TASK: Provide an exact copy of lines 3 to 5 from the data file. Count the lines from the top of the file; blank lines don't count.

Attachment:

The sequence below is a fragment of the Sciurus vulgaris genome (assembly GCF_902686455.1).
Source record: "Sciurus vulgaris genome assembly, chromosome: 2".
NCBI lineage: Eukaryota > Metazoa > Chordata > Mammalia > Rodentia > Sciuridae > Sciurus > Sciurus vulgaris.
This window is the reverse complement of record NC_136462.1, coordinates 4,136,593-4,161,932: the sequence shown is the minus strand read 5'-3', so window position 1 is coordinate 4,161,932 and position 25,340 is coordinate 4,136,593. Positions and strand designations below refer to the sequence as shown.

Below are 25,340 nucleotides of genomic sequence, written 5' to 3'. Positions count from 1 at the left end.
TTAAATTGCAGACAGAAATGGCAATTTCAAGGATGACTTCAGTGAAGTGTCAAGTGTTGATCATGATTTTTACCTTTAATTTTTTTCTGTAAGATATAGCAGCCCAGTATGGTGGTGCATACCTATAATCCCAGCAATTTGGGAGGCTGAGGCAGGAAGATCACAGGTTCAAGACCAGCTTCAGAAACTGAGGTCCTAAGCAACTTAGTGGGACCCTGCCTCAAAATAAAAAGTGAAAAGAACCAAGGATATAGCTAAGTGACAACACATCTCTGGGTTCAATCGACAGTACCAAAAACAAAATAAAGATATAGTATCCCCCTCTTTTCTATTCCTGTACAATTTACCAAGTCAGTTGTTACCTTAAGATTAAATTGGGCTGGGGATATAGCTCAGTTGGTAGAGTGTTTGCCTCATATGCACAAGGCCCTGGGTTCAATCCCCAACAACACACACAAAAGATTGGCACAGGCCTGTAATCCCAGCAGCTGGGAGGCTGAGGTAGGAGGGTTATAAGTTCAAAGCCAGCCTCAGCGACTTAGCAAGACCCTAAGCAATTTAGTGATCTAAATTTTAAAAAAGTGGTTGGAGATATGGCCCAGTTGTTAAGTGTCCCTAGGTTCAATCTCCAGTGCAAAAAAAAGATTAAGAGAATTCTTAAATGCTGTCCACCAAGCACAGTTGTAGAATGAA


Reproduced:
NCBI lineage: Eukaryota > Metazoa > Chordata > Mammalia > Rodentia > Sciuridae > Sciurus > Sciurus vulgaris.
This window is the reverse complement of record NC_136462.1, coordinates 4,136,593-4,161,932: the sequence shown is the minus strand read 5'-3', so window position 1 is coordinate 4,161,932 and position 25,340 is coordinate 4,136,593. Positions and strand designations below refer to the sequence as shown.

Below are 25,340 nucleotides of genomic sequence, written 5' to 3'. Positions count from 1 at the left end.